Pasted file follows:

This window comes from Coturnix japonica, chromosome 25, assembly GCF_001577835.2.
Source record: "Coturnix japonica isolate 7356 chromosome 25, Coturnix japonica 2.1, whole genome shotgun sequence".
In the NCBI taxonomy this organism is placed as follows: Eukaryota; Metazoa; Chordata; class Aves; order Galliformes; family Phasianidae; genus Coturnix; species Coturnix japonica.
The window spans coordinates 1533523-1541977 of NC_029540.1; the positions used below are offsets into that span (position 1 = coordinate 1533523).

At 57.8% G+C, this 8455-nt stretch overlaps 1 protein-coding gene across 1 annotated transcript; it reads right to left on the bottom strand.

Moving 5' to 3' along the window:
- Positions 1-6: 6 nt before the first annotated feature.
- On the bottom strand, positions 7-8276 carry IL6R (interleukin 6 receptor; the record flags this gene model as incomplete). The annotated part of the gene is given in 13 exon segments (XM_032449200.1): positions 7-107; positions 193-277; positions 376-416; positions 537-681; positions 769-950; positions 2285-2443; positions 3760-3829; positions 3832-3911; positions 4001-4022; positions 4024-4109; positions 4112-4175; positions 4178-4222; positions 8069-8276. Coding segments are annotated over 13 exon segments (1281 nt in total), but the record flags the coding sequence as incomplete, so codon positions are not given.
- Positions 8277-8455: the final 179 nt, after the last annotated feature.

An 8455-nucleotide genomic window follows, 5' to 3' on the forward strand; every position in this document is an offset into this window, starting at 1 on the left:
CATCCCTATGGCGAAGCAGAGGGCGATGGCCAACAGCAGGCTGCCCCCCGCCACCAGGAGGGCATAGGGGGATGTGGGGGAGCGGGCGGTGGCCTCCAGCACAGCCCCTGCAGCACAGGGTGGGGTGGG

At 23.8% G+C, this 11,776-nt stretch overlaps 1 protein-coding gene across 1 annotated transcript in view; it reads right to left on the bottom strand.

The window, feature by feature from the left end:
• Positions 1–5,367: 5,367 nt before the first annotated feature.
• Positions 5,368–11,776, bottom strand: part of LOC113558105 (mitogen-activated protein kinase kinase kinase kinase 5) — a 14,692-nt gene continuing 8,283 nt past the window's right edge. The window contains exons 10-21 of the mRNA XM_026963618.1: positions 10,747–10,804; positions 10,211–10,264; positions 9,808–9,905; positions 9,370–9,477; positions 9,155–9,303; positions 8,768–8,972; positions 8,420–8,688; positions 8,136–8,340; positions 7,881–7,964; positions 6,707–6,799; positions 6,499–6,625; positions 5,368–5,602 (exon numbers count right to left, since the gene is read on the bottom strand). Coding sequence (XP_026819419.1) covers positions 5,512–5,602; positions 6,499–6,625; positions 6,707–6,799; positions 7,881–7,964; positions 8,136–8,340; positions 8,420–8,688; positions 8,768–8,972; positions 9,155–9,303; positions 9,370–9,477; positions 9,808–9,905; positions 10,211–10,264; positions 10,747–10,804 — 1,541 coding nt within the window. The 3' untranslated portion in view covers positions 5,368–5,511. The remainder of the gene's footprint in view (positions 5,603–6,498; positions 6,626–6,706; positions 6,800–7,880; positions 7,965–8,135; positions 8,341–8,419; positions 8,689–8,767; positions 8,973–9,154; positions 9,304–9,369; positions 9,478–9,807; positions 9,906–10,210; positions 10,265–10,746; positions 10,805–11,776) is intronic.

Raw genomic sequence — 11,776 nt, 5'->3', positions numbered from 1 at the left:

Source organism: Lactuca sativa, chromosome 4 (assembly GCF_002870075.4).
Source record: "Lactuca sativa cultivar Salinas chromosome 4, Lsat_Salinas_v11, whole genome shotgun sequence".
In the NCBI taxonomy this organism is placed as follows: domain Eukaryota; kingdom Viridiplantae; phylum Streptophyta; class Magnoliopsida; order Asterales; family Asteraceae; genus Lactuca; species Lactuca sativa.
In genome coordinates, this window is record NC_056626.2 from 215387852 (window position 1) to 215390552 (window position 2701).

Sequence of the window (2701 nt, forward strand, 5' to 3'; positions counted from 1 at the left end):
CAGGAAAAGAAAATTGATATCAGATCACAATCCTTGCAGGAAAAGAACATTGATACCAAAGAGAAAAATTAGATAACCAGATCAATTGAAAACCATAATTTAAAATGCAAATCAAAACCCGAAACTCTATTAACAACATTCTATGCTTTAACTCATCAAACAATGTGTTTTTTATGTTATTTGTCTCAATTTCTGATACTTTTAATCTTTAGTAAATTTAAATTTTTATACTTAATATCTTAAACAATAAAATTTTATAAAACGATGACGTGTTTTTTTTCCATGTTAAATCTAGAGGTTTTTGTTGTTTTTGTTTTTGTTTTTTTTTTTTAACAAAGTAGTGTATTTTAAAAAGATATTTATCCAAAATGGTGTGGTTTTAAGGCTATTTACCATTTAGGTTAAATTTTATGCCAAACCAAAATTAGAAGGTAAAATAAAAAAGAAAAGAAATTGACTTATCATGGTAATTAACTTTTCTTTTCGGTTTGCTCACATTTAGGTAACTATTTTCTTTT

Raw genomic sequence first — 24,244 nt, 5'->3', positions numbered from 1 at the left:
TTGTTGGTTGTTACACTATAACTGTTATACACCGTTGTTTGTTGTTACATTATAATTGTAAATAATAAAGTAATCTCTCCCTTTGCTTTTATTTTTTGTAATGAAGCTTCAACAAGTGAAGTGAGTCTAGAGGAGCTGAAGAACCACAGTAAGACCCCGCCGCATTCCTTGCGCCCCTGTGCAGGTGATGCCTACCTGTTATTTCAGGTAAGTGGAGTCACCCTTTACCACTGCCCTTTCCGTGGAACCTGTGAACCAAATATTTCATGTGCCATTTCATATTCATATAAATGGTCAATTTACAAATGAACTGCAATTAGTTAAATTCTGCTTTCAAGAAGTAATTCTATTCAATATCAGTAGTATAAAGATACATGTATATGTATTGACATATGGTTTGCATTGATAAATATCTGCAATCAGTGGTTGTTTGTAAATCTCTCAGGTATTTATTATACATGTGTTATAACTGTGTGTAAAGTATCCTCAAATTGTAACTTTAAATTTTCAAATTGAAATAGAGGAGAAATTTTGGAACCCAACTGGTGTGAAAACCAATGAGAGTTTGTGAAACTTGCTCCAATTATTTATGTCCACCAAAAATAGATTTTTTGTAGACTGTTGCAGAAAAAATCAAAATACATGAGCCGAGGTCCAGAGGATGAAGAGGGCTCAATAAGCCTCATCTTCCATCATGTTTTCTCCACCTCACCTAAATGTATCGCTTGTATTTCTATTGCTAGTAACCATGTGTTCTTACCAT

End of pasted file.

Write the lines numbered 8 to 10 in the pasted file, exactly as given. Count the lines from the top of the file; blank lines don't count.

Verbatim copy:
- On the bottom strand, positions 7-8276 carry IL6R (interleukin 6 receptor; the record flags this gene model as incomplete). The annotated part of the gene is given in 13 exon segments (XM_032449200.1): positions 7-107; positions 193-277; positions 376-416; positions 537-681; positions 769-950; positions 2285-2443; positions 3760-3829; positions 3832-3911; positions 4001-4022; positions 4024-4109; positions 4112-4175; positions 4178-4222; positions 8069-8276. Coding segments are annotated over 13 exon segments (1281 nt in total), but the record flags the coding sequence as incomplete, so codon positions are not given.
- Positions 8277-8455: the final 179 nt, after the last annotated feature.

An 8455-nucleotide genomic window follows, 5' to 3' on the forward strand; every position in this document is an offset into this window, starting at 1 on the left: